Manziel’s next big test comes at the NFL's Scouting Combine, Feb. 22-25, in Indianapolis. That’s where NFL executives get to poke and prod the next group of talented, young players set to come into the game.
Size and speed will be documented, and on-the-field intelligence will be measured. Manziel should pass those tests in good fashion.
Yet, he'll need to sell himself as a trusted NFL commodity.
It's interesting to note how Manziel has tempered his critics and quietly moved up the list of potential top picks in May's NFL Draft. After winning the Heisman, Manziel drew attention, but his off-the-field antics raised concerns. Were they just actions of a silly kid who could toss a ball or something more serious?
As the season progressed, the debate changed. Questions followed Manziel as to whether he was more likely to emulate the Seattle Seahawks' Russell Wilson, who developed a winning style often compared to former All-Pro Fran Tarkenton. Or would he follow the career path of Tim Tebow, another Heisman Trophy-winning collegiate star whose game didn’t translate to the pros?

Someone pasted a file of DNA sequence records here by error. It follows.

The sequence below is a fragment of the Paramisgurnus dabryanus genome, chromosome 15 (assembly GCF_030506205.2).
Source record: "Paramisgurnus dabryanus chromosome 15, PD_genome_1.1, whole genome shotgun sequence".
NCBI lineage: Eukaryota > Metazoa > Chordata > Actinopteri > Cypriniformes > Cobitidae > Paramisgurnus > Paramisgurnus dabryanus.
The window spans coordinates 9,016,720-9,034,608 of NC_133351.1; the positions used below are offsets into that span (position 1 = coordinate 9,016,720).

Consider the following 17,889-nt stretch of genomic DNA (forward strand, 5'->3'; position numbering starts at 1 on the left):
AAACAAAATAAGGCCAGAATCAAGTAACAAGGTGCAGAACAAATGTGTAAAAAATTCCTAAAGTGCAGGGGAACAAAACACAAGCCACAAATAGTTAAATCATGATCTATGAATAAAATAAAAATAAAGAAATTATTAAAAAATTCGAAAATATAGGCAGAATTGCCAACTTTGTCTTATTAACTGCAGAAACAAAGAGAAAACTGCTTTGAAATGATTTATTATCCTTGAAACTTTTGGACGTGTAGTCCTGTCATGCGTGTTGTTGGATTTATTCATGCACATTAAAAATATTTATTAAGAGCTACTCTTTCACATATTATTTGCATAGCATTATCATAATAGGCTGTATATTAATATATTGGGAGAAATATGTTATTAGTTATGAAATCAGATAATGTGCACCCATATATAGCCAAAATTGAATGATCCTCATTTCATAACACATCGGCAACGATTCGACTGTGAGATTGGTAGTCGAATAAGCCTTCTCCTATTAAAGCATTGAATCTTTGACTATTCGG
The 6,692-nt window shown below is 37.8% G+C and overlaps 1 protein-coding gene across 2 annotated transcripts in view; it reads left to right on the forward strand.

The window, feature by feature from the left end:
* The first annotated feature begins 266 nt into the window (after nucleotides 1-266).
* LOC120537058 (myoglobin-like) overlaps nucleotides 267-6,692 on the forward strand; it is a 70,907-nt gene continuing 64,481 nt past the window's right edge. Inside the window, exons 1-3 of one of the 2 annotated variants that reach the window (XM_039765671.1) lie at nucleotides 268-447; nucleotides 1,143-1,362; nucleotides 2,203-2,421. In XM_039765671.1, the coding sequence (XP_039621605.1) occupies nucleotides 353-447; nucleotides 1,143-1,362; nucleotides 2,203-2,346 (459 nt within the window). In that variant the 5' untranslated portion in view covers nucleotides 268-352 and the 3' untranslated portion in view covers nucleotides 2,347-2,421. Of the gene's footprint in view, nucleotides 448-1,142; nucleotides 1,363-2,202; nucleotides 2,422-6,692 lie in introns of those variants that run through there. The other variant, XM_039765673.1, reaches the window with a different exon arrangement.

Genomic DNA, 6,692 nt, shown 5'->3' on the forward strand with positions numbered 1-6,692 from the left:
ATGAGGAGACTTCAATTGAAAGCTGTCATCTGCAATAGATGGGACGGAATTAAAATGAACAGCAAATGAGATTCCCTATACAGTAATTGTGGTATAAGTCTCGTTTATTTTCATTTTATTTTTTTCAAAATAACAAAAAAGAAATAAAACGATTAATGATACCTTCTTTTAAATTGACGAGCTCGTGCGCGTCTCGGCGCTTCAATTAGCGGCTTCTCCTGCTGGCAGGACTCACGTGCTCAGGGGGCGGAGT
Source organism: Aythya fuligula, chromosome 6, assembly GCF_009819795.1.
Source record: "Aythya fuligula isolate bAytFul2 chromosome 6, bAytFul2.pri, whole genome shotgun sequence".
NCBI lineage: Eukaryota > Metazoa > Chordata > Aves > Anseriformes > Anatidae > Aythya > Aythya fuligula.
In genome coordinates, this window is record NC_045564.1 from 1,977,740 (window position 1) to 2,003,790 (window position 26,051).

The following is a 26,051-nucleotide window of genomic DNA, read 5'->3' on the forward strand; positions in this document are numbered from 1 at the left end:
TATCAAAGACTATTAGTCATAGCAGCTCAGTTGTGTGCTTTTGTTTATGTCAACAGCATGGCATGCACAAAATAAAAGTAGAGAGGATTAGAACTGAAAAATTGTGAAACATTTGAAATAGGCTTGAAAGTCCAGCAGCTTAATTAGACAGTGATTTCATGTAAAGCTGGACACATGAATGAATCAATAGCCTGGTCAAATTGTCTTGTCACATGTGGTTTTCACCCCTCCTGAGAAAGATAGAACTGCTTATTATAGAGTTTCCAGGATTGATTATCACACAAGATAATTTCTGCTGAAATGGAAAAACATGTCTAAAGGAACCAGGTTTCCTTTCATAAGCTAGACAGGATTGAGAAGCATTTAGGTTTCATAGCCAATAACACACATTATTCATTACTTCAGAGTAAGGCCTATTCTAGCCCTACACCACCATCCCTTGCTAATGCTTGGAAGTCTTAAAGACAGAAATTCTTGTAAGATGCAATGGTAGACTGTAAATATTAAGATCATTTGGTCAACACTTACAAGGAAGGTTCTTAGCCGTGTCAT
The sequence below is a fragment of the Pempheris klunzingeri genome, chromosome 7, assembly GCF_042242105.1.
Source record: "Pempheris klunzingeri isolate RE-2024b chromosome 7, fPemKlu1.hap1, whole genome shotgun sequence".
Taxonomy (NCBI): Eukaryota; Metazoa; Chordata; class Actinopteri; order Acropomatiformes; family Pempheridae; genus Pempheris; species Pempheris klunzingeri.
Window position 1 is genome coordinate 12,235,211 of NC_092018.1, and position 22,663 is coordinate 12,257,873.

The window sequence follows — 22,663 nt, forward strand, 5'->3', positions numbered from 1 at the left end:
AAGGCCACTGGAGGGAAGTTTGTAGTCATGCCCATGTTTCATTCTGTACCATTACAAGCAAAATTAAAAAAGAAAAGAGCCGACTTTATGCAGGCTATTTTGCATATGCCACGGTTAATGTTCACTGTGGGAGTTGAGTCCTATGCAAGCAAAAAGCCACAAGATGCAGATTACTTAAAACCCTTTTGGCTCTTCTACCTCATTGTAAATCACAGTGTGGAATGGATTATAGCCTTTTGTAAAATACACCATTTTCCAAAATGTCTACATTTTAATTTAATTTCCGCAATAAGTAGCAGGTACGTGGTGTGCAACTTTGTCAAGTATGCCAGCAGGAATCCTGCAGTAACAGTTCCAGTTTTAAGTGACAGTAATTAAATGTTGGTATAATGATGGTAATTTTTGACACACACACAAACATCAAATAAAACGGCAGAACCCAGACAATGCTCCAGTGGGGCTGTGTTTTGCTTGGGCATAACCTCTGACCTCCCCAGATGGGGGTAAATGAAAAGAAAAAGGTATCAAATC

Manziel’s rise in mock draft lists has been nothing short of amazing. A year ago, he was slate as a late first round pick at best. Now he’s projected to go in the top five.
The Cleveland Browns seem to be clamoring for him the most, which might not be good news for Manziel. The lowly Browns have gone through a laundry list of quarterbacks over the years – where are you, Bernie Kosar? - and failed to return to relevance.
Most interesting is recent talk of the Houston Texans taking Manziel with the first pick. Until now, more likely choices appeared to have been South Carolina’s Jadeveon Clowney, the top talent, or Louisville’s Teddy Bridgewater, the best quarterback.
If Houston wants a gunslinger, Manziel could be the guy. He is a maverick who likes the big stage.
The question remains: Is he a risk?
Answer that one, Houston.
Tom Lindley is a CNHI sports columnist. Reach him at email@example.com.